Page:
Bob, USA

In general I think the British have fairly bland tastes. My girlfriend's mum has never tried anything spicier than a Pot Noodle. Although I enjoy things such as pie and mash it does not really inspire creativity.
Adam, UK

I like snails!
Peter Bolton, UK in USA

Uhhhh....we are talking snails here - that's molluscs. No siree, no thanks - I'll just stick to my black pudding, thank you very much.
Darryl Moistner, Tain, Scotland


I was brought up on traditional British cooking

Cora Ellis, UK
I was brought up on traditional British cooking. It did not include fish and chips, tripe, steak and kidney pudding, spotted dick, or any of the other fat-saturated stodge that seems to be associated with this island. Good, nourishing soups and stews were essential elements, and I have never tasted better in any of the many countries I have visited. Certainly there was a lack of flavoursome spices, but the quality of the basic ingredients was unsurpassed. I believe that British cooking has a lot to offer if only it would be presented in its traditional form, that of the good home cooking that was once present in every region.
Cora Ellis, UK

I spent a couple of weeks touring provincial France by car thirty years ago, sampling their fare at a variety of local restaurants as I went. I was never so glad to get back to England to eat some REAL food. I have never seen any foreign restaurant yet that could beat the excellent food I have encountered while on holiday in Great Britain.
David Baynes, Canada

Having just finished a lunch of Scottish meat pies and "real" HP sauce that I have shipped in from a shop in Maine, I can honestly say that I enjoy British food. Oh French cuisine is fine. I just find it difficult to hold my nose that far in the air for any length of time...
Krow, USA


Nothing we have here can come close to the fresh food available on the continent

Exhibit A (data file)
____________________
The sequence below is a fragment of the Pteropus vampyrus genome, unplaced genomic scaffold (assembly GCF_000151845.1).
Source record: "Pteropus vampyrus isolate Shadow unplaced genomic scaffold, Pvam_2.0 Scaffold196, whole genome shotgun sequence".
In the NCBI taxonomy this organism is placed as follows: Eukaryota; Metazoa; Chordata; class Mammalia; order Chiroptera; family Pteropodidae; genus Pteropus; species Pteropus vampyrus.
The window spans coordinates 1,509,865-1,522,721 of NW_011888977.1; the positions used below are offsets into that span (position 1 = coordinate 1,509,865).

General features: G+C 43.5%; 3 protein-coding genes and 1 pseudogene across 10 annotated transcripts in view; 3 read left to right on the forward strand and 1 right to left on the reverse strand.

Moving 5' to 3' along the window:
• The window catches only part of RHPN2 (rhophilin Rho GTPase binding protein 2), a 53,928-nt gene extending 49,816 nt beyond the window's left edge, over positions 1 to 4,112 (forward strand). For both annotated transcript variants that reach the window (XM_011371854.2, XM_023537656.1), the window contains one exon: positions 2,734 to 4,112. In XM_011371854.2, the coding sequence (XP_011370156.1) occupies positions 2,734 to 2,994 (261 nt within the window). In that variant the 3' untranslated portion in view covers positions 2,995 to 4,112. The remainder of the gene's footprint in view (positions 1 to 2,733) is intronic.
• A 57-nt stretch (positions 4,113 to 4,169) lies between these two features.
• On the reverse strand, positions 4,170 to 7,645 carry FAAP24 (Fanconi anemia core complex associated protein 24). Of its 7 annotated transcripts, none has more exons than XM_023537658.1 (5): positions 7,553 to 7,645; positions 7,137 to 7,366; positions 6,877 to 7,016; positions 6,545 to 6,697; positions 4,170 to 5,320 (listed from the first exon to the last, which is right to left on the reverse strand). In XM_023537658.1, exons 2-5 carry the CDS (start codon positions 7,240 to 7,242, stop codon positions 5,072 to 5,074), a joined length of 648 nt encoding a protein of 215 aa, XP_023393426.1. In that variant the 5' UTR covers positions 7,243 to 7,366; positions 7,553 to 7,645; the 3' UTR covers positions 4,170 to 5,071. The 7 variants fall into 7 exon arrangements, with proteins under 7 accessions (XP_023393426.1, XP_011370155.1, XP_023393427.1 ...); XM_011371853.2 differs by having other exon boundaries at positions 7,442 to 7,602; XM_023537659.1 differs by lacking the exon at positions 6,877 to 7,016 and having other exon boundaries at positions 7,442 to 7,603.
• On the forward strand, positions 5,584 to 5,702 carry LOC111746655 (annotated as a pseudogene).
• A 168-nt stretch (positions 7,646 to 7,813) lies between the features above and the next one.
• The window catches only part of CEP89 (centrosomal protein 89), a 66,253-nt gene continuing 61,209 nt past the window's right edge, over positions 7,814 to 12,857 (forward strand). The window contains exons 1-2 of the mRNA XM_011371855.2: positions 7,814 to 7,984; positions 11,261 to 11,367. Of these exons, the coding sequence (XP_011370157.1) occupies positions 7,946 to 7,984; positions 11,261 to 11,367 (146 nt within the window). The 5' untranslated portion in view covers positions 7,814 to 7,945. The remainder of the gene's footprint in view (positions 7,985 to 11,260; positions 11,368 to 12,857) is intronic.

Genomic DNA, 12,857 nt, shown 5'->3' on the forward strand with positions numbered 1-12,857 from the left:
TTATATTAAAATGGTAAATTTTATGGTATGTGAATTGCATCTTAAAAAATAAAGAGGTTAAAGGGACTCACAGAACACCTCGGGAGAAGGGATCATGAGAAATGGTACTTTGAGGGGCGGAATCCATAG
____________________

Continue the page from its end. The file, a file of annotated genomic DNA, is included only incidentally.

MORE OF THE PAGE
Steve, UK
The UK has become a nation of microwavable-food eaters, with absolutely no passion for cooking (except perhaps Jamie Oliver). Nothing we have here can come close to the fresh food available on the continent. Bread straight from the oven and fruit straight from the tree are de rigeur in France, Spain and Italy. Of all the European countries, Italian food has to be the best. Those who have only have sampled food from an Italian restaurant have no idea what real Italian food is. If you ever have a chance to eat with a native family you are in for a rare treat! Bon appetit!
Steve, UK

To Nick Bell - the best chocolate is not made in the UK but in either Belgium or Switzerland. Most British chocolate is far too weak in taste and it's also too sweet.
I. Turzanski, Netherlands

British food is good and underestimated. The myriad pies, roasts, puddings, pastries and cakes are a treat. Pub grub has its own flavour. I had the pleasure of trying these out on my trip to the UK in '97. May Brit food continue to prosper.
Vinay, USA


Surely it is quite possible to enjoy both bangers and mash and boudin

Peter, Netherlands
The "French" kitchen is as varied as any - there is a huge diversity between the culinary traditions of, say, Alsace and the Roussillon, or Normandy and the Savoye. It is unlikely that anyone will find all French cooking to their taste. Anyway, why should anyone have to choose? Surely it is quite possible to enjoy both bangers and mash and boudin, both bubble and squeak and Strasbourg choucroute, both beans on toast and cassoulet, both roast beef and Yorkshire pudding and poule au pot, both Lancashire hotpot and bouillabaisse. And incidentally, I have never eaten better porridge -- with salt -- than in Russia.
Peter, Netherlands